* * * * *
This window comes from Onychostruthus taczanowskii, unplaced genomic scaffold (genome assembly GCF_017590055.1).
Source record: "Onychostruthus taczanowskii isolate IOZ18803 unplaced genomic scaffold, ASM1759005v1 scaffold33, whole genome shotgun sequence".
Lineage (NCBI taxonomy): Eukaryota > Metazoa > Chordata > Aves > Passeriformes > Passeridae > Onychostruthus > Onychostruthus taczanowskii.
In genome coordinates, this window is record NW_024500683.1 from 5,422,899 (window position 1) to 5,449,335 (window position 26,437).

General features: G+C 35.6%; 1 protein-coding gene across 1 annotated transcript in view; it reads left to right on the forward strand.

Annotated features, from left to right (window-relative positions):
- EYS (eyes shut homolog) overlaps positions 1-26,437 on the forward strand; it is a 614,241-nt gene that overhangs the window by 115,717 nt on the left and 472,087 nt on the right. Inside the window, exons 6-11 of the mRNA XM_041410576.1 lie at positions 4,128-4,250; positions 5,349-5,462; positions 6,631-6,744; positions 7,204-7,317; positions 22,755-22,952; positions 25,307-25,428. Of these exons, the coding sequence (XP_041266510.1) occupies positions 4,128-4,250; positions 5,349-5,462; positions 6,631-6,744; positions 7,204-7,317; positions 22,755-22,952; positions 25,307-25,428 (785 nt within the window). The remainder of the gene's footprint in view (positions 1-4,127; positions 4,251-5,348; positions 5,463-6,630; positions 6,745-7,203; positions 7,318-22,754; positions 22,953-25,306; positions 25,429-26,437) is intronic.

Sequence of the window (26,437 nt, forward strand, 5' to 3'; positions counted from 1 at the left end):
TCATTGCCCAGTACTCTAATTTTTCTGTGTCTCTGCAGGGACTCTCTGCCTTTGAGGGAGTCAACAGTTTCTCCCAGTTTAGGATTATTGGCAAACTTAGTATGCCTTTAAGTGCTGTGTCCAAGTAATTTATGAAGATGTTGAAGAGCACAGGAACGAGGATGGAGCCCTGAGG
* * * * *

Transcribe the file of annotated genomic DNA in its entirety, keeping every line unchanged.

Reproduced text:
This window comes from Onychostruthus taczanowskii, unplaced genomic scaffold (genome assembly GCF_017590055.1).
Source record: "Onychostruthus taczanowskii isolate IOZ18803 unplaced genomic scaffold, ASM1759005v1 scaffold33, whole genome shotgun sequence".
Lineage (NCBI taxonomy): Eukaryota > Metazoa > Chordata > Aves > Passeriformes > Passeridae > Onychostruthus > Onychostruthus taczanowskii.
In genome coordinates, this window is record NW_024500683.1 from 5,422,899 (window position 1) to 5,449,335 (window position 26,437).

General features: G+C 35.6%; 1 protein-coding gene across 1 annotated transcript in view; it reads left to right on the forward strand.

Annotated features, from left to right (window-relative positions):
- EYS (eyes shut homolog) overlaps positions 1-26,437 on the forward strand; it is a 614,241-nt gene that overhangs the window by 115,717 nt on the left and 472,087 nt on the right. Inside the window, exons 6-11 of the mRNA XM_041410576.1 lie at positions 4,128-4,250; positions 5,349-5,462; positions 6,631-6,744; positions 7,204-7,317; positions 22,755-22,952; positions 25,307-25,428. Of these exons, the coding sequence (XP_041266510.1) occupies positions 4,128-4,250; positions 5,349-5,462; positions 6,631-6,744; positions 7,204-7,317; positions 22,755-22,952; positions 25,307-25,428 (785 nt within the window). The remainder of the gene's footprint in view (positions 1-4,127; positions 4,251-5,348; positions 5,463-6,630; positions 6,745-7,203; positions 7,318-22,754; positions 22,953-25,306; positions 25,429-26,437) is intronic.

Sequence of the window (26,437 nt, forward strand, 5' to 3'; positions counted from 1 at the left end):
TCATTGCCCAGTACTCTAATTTTTCTGTGTCTCTGCAGGGACTCTCTGCCTTTGAGGGAGTCAACAGTTTCTCCCAGTTTAGGATTATTGGCAAACTTAGTATGCCTTTAAGTGCTGTGTCCAAGTAATTTATGAAGATGTTGAAGAGCACAGGAACGAGGATGGAGCCCTGAGG